REVIEW album Chain of Flowers Chain of Flowers

Chain of Flowers' Much Awaited Debut Delivers

Chain of Flowers

Chain of Flowers

At long last! Chain of Flowers debut LP of the same name, released 16th October via Alter, is the stuff of dreams – or, rather, a paranoid nightmare of kinds.

The six-piece Cardiff based band have, for the past three years, amassed a number of shows with the likes of The Fall, Eagulls, Iceage, Nothing and, most recently, Ceremony; having garnered quite a following themselves, the release of their record feels like quite a big deal.

‘Chain of Flowers’ is big in other senses of the word too. Though there are only 8 tracks, albeit the majority of these being well over 4 minutes long, it is an album laden in big sound. All-encompassing and claustrophobic at that.

The first moments of opener ‘Nail Me To Your Cross’ elicit a sense of limbo – the song could go one of two ways, but opts for an unforgiving force of noise. Layers negotiate a balance between intensity and harmony before plunging whole heartedly into an impenetrable fog of noise.

A seamless transition into ‘Crisis’ leaves no room to breathe if only for a second. The pressured atmosphere is somewhat and somehow enrapturing. Though, in a mixing pot of juxtapositions, the guitar riff which is, at first, a beacon of hope and light, morphs into something more menacing. It taps away until even this riff, this optimism amongst the darkness, evokes a sense of paranoia.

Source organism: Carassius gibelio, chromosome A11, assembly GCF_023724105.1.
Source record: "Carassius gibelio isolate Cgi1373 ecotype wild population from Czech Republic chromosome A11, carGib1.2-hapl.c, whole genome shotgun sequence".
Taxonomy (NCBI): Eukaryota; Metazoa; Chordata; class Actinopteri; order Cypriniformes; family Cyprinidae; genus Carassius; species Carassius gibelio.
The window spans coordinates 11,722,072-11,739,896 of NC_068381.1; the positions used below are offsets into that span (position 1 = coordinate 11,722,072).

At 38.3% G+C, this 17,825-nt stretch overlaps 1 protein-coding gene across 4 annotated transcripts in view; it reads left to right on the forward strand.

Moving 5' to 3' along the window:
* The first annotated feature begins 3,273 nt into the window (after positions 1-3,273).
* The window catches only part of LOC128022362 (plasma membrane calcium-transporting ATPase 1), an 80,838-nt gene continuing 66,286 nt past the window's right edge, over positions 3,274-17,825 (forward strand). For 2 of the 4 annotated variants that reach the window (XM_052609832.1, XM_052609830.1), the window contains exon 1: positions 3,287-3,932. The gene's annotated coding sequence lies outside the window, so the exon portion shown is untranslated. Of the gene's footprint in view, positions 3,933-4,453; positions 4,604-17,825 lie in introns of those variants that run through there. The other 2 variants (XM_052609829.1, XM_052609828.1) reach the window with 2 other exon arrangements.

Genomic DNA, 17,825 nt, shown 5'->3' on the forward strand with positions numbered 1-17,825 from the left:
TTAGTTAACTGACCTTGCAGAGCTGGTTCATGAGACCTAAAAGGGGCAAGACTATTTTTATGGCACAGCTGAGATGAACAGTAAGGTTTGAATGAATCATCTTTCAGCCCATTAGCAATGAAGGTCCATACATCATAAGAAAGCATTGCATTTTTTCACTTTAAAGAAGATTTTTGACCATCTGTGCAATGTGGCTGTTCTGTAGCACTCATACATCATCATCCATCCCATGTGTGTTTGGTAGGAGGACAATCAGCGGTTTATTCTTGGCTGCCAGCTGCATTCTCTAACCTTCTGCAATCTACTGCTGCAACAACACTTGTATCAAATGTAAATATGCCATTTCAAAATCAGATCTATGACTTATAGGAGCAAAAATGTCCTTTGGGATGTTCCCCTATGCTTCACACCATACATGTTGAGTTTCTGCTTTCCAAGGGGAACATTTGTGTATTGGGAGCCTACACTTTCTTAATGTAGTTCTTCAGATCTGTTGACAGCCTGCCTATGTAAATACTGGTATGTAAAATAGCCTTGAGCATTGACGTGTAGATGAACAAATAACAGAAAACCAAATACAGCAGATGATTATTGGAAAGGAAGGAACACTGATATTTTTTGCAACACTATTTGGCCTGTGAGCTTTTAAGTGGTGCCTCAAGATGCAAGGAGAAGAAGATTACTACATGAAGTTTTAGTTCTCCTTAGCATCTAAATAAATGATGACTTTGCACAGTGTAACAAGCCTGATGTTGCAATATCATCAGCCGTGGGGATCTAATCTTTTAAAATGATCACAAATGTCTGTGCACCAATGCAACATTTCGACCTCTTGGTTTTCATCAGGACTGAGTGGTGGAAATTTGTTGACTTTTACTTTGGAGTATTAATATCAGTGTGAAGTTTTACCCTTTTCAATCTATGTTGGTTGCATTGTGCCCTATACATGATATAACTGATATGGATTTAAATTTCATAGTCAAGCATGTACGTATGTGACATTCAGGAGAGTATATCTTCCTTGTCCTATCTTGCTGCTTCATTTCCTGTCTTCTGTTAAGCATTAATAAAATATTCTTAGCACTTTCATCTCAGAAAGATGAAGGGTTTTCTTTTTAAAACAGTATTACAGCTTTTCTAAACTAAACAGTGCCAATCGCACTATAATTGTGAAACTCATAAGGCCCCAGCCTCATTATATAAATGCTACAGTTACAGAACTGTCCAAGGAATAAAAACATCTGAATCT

‘Death’s Got A Hold Of Me’ lunges further into the depths of an inextricable dark haze, yet Smiths’ lyricism works as a buoy, desperately and convincingly smoothing the surface out. However, ‘Glimmers Of Joy’ is all in the name. Chain of Flowers occupy a cleaner territory; a clearer cut space in amongst the caverns of doom. ‘Bury My Love (Beyond The Sun)’ blurs the lines that ‘Glimmers of Joy’ demarcates, yet there are very much distinguished elements of sheer optimism and melody at play.

There’s an element of bliss to ‘Colour/Blind’, which is all at once overwhelming and far away. It achieves a sense of sustained control, though drenched in fuzz. For just under a minute, the opening of ‘Follow’ repeats itself, latching onto a false sense of security. It can’t be sustained, and there must be something more to it, for all its agitated urgency. Of course, it’s building up to something that’s lurking in the shadows and when that crescendo happens, it comes as an unexpected torrent of sheer sound. Perhaps the most chaotic moment of the record, there remains an element of uneasy control over the situation. That minute of anticipation of the unknown is longed for as the song concludes, just to be thrown into its treacherous whirlwind once more.

All things most come to an end, as the stripped back feel of ‘Drained’ acknowledges. That said, it’s a song that’s nine minutes long. Chain of Flowers put the brakes on, but it’s still as intoxicatingly claustrophobic as ever.

There isn’t a break through into the open light that shimmers through at various intervals in the record. Rather, the eerie echoing of Smiths’ vocals, before a final swoop into pure ambience for the final minute is utterly haunting. The fog has lifted to some degree, but the vast and endless space it reveals is no more welcoming.

Ending as it does, Chain of Flowers comes across, on reflection, as a seamless odyssey, working its way through harsh atmospheres and shimmering ambiance. It’s hopeful and devastating all at once. It’s a beautiful album, thoroughly well-crafted and well worth the wait entirely.

Avatar f35b5e780ca3afb6d64266b1962884b1243a966e26fbd8992a96ba15c9d5e628

COMMENTS